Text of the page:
Yes, facebook may owe you $10; that email isn’t a scam


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Miljoen en miljoenen US Facebook-gebruikers ontvangen een e-mail laatste weekend dat JURIDISCHE MEDEDELING VAN REGELING VAN KLASSE ACTIE lezen - net als dat, in hoofdletters. Het zegt dat "een federale rechtbank deze mededeling goedgekeurd", en dat het "niet een uitnodiging van een advocaat."
Het vertelt je ook dat je mogelijk recht op tot $ 10, rechtstreeks komend van de diepe zakken van Facebook.
Hoewel het klinkt misschien als een scam (in feite is het echt, echt klinkt als een scam), kunt u er zeker van zijn dat het 100% legit. U kunt doorgaan met uw bewering zonder angst - maar u misschien niet wilt.

Dit afgelopen weekend, een andere grote groep van Facebook-gebruikers ontvangen de Settlement e-mail, die voortvloeit uit een lopende class action-rechtszaak die voor het eerst werd ingediend in het begin van 2012. Facebook vestigden de rechtszaak, die beweerden dat het bedrijf had geschonden op de privacyrechten van gebruikers wanneer ze hun gelijkenissen, foto's en activiteiten die in Sponsored Stories advertenties zonder toestemming, compensatie, of de mogelijkheid om opt-out.

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Yes, facebook may owe you $10; that email isn’t a scam

  1. 1. Million and millions of U.S. Facebook usersreceived an email last weekend that readLEGAL NOTICE OF SETTLEMENT OF CLASSACTION – just like that, in all caps. It saysthat “a federal court authorized this notice,”and that it’s “not a solicitation from alawyer.”
  2. 2. It also tells you that you may be entitled to up to$10, coming directly from the deep pockets ofFacebook.Although it may sound like a scam (in fact it really,really sounds like a scam), you can rest assuredthat it is 100% legit. You can proceed with yourclaim without fear – but you may not want to.
  3. 3. This past weekend, another large group of Facebook users received theSettlement email, which stems from an ongoing class action lawsuit thatwas first filed in early 2012. Facebook settled the lawsuit, which claimedthat the company had infringed upon the privacy rights of users whenthey used their likenesses, photos, and activity in Sponsored Stories adswithout consent, compensation, or the ability to opt-out.The initial settlement was rejected, however, and Facebook was forcedto rework the terms. In December 2012, a judge issued a preliminaryruling approving the new terms: a $20 million settlement that will seethe majority handed out to users or to various charities and advocacygroups. It all depends on how many claims are filed.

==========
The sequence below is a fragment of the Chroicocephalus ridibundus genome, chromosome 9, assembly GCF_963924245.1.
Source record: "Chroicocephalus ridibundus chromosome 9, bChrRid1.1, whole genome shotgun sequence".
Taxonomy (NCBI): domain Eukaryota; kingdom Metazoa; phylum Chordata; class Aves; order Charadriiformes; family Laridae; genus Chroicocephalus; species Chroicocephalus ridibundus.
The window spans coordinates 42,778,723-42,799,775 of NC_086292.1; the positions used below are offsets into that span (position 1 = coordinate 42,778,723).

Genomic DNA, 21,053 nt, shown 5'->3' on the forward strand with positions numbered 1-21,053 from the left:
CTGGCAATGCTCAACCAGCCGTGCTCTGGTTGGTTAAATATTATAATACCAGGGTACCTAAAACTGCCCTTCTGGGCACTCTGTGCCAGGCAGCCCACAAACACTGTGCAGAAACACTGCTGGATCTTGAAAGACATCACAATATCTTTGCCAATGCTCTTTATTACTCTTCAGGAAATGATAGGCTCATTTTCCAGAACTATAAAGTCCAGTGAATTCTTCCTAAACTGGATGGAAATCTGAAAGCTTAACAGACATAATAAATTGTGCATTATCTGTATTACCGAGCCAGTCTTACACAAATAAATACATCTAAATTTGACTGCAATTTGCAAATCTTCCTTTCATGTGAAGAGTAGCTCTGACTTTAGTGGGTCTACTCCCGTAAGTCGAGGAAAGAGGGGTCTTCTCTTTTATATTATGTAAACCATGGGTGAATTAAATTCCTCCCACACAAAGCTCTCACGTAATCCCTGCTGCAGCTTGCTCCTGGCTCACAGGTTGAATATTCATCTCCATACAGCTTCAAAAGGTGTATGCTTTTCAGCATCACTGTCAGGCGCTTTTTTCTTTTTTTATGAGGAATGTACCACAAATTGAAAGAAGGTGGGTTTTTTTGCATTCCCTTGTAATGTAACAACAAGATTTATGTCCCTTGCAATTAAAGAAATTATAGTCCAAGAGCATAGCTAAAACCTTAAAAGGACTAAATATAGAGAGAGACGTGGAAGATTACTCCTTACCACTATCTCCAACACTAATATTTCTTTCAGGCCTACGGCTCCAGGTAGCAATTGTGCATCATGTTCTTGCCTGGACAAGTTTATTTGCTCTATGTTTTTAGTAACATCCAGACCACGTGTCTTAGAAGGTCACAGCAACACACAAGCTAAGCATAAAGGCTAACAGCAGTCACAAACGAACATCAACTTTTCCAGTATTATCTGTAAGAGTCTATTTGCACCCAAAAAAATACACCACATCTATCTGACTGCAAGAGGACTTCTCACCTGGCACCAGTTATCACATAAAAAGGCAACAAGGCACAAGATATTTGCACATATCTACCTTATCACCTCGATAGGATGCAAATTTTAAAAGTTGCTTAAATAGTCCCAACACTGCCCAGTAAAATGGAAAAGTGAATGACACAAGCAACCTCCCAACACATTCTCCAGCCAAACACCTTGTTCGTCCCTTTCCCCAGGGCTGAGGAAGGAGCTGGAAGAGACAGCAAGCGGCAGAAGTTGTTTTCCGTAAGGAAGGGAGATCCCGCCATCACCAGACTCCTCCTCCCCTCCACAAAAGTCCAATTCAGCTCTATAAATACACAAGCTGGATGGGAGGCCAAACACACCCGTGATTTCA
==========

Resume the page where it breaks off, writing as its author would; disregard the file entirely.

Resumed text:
4. 4. What Facebook has done, in the simplest of terms, is createa giant fund that can be used to pay class members. If youreceived an email, it means that you are eligible to sign onas a class member because your activity or likeness wasused in a Sponsored Story prior to December 3rd, 2012. Theamount that each claimant will receive depends on howmany people jump in the pool. If too many people file aclaim, and it’s “economically infeasible” to pay out everyone,the fund will be distributed to around a dozen non-profitswho all operate to “teach adults and children how to usesocial media technologies safely,” or to “protect the interestof children.
  5. 5. They are:Center for Democracy and Technology, Electronic FrontierFoundation, MacArthur Foundation, Joan Ganz CooneyCenter, Berkman Center for Internet and Society (HarvardLaw School), Information Law Institute (NYU Law School),Berkeley Center for Law and Technology (Berkeley LawSchool), Center for Internet and Society (Stanford LawSchool), High Tech Law Institute (Santa Clara UniversitySchool of Law), Campaign for Commercial-Free Childhood,Consumers Federation of America, Consumer PrivacyRights Fund,, and